Now could be the right time to take a look at the iShares S&P/ASX 20 ETF (ASX: ILC) and SPDR S&P/ASX 200 Listed Property Fund ETF (ASX: SLF). Using our internal quantitative analysis, these ETFs seem to offer strong exposure to the Australian shares sector.
Here’s how we think about the ILC and SLF ETFs
The iShares ILC ETF provides exposure to the largest 20 Australian stocks, giving you targeted exposure to Australian blue-chip companies. This is a low-cost way to access top Australian companies through a single fund.
The SLF ETF by SPDR invests in shares/securities of listed real estate investment trusts (REITs). Investors can use these property-focused ETFs to get exposure to a broad basket of trusts and companies exposed to property, including office spaces, commercial rental spaces and construction projects.
Get our team’s ILC ETF review, available free when you click this link: access the free investment report.
To make this article easier to digest, we’ll just study the fees or ‘management expense ratio’ (MER). Using data for July 2021, the ILC ETF has an MER of 0.24% while the SLF ETF had a yearly fee of 0.40%. As a result, ILC comes out on top. Keep in mind, a more insightful metric to know is the fee quartiles that these ETFs find themselves in (note: quartile 1 is best). Meaning, we take all the Australian shares ETFs in our database and put them into 4 quartiles, based on their fees. For example, any ETF which has a fee below 0.3% would be considered in our first (best) quartile.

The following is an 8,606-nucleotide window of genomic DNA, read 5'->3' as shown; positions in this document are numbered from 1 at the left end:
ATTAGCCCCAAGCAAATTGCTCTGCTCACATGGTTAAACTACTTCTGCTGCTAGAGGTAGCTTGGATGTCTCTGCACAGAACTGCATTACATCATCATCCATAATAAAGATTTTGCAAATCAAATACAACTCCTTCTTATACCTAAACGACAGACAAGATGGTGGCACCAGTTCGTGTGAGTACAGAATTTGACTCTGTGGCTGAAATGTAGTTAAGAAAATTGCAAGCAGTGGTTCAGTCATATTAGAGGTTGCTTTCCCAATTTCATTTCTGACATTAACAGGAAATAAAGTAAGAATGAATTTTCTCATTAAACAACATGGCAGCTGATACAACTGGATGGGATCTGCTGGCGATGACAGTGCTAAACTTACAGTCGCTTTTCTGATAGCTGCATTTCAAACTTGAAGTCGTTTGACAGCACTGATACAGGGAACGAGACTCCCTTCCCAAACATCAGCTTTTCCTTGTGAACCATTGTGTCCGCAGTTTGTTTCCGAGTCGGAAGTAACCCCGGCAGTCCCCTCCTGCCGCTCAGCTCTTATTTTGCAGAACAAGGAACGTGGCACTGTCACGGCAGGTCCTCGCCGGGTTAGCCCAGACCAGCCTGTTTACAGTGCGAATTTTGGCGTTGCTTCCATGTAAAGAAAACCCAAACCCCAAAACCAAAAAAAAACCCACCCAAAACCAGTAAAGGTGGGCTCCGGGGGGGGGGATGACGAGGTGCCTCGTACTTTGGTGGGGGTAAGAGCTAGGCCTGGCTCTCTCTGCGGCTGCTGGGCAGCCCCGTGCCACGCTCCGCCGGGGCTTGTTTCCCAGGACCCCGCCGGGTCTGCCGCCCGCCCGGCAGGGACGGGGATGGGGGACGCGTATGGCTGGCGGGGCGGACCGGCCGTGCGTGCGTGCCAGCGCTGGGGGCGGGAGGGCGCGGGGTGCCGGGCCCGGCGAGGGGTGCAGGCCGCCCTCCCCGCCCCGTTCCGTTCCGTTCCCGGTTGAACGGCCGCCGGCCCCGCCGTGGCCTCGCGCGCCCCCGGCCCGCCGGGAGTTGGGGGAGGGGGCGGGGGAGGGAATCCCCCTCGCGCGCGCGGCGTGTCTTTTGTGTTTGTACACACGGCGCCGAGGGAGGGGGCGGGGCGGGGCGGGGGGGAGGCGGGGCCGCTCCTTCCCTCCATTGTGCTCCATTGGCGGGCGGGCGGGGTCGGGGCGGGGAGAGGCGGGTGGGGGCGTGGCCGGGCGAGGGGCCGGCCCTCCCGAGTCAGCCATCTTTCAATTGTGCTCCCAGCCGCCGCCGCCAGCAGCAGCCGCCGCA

Let’s look at the past results. Keep in mind, performance isn’t everything — and past performance is not indicative of future performance. It’s just one part of a much bigger picture. The reason we say performance is not everything is because of volatility of financial markets and the economy from one year to the next. Some ETFs and funds can put in a strong return one year just to generate weak returns the next time around. That’s why we prefer three-year or seven-year track records over one-year track records. It can smooth out the temporary performances caused by external factors. Both ETFs have achieved our three-year performance hurdle. As of July 2021, the ILC ETF had an average annual return of 11.98%. During the same time, the SLF ETF returned 7.22%.
In summary, the ILC ETF rates better for our internal scoring methodology but not by much compared to SLF.
Please, keep in mind, there is much more to choosing a good ETF. That’s why you should now use these skills to find the best ETF you can. If you want the name of our team’s top ETF pick for 2021, keep reading…